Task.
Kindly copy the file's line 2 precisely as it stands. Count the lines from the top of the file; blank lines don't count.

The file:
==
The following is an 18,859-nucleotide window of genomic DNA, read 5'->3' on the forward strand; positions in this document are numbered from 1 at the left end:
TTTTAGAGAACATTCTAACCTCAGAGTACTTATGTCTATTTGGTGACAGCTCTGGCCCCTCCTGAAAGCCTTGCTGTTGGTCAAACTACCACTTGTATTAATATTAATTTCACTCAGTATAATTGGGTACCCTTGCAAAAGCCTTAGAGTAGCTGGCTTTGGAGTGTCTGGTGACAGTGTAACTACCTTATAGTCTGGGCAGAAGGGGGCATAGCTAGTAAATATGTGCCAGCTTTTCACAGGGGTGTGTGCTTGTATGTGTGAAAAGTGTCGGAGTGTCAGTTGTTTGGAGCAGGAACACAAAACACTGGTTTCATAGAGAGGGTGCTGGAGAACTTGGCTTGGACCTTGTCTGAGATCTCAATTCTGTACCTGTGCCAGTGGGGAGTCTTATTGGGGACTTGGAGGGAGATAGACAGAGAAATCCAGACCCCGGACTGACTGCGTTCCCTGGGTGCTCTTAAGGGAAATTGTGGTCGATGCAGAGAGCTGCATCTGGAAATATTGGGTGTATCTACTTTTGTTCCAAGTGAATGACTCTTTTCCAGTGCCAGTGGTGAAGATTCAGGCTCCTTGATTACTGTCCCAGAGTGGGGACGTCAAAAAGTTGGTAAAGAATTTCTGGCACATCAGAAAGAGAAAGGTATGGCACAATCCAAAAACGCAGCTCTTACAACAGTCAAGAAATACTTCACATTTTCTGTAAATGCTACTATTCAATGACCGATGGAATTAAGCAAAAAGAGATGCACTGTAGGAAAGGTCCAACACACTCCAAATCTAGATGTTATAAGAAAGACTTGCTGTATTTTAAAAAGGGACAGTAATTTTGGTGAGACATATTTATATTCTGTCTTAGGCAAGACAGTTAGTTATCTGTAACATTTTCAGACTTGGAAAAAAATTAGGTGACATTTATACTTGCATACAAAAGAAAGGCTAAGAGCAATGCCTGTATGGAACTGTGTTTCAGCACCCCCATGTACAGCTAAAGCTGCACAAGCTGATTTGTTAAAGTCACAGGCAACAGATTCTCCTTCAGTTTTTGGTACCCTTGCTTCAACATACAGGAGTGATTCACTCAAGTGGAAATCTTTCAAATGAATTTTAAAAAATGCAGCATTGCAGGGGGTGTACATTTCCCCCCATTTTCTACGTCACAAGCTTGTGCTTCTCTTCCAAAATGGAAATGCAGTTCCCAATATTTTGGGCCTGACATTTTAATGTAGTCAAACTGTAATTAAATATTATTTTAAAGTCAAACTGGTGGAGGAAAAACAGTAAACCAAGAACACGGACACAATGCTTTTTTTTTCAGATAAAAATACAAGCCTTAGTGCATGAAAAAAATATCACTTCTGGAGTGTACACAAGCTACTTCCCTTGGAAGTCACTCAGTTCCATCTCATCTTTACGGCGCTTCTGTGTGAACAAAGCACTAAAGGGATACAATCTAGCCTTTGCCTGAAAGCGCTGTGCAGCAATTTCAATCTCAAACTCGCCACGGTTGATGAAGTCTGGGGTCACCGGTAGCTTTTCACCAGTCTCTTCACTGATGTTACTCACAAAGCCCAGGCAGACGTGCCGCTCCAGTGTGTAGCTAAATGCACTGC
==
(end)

TTTTAGAGAACATTCTAACCTCAGAGTACTTATGTCTATTTGGTGACAGCTCTGGCCCCTCCTGAAAGCCTTGCTGTTGGTCAAACTACCACTTGTATTAATATTAATTTCACTCAGTATAATTGGGTACCCTTGCAAAAGCCTTAGAGTAGCTGGCTTTGGAGTGTCTGGTGACAGTGTAACTACCTTATAGTCTGGGCAGAAGGGGGCATAGCTAGTAAATATGTGCCAGCTTTTCACAGGGGTGTGTGCTTGTATGTGTGAAAAGTGTCGGAGTGTCAGTTGTTTGGAGCAGGAACACAAAACACTGGTTTCATAGAGAGGGTGCTGGAGAACTTGGCTTGGACCTTGTCTGAGATCTCAATTCTGTACCTGTGCCAGTGGGGAGTCTTATTGGGGACTTGGAGGGAGATAGACAGAGAAATCCAGACCCCGGACTGACTGCGTTCCCTGGGTGCTCTTAAGGGAAATTGTGGTCGATGCAGAGAGCTGCATCTGGAAATATTGGGTGTATCTACTTTTGTTCCAAGTGAATGACTCTTTTCCAGTGCCAGTGGTGAAGATTCAGGCTCCTTGATTACTGTCCCAGAGTGGGGACGTCAAAAAGTTGGTAAAGAATTTCTGGCACATCAGAAAGAGAAAGGTATGGCACAATCCAAAAACGCAGCTCTTACAACAGTCAAGAAATACTTCACATTTTCTGTAAATGCTACTATTCAATGACCGATGGAATTAAGCAAAAAGAGATGCACTGTAGGAAAGGTCCAACACACTCCAAATCTAGATGTTATAAGAAAGACTTGCTGTATTTTAAAAAGGGACAGTAATTTTGGTGAGACATATTTATATTCTGTCTTAGGCAAGACAGTTAGTTATCTGTAACATTTTCAGACTTGGAAAAAAATTAGGTGACATTTATACTTGCATACAAAAGAAAGGCTAAGAGCAATGCCTGTATGGAACTGTGTTTCAGCACCCCCATGTACAGCTAAAGCTGCACAAGCTGATTTGTTAAAGTCACAGGCAACAGATTCTCCTTCAGTTTTTGGTACCCTTGCTTCAACATACAGGAGTGATTCACTCAAGTGGAAATCTTTCAAATGAATTTTAAAAAATGCAGCATTGCAGGGGGTGTACATTTCCCCCCATTTTCTACGTCACAAGCTTGTGCTTCTCTTCCAAAATGGAAATGCAGTTCCCAATATTTTGGGCCTGACATTTTAATGTAGTCAAACTGTAATTAAATATTATTTTAAAGTCAAACTGGTGGAGGAAAAACAGTAAACCAAGAACACGGACACAATGCTTTTTTTTTCAGATAAAAATACAAGCCTTAGTGCATGAAAAAAATATCACTTCTGGAGTGTACACAAGCTACTTCCCTTGGAAGTCACTCAGTTCCATCTCATCTTTACGGCGCTTCTGTGTGAACAAAGCACTAAAGGGATACAATCTAGCCTTTGCCTGAAAGCGCTGTGCAGCAATTTCAATCTCAAACTCGCCACGGTTGATGAAGTCTGGGGTCACCGGTAGCTTTTCACCAGTCTCTTCACTGATGTTACTCACAAAGCCCAGGCAGACGTGCCGCTCCAGTGTGTAGCTAAATGCACTGC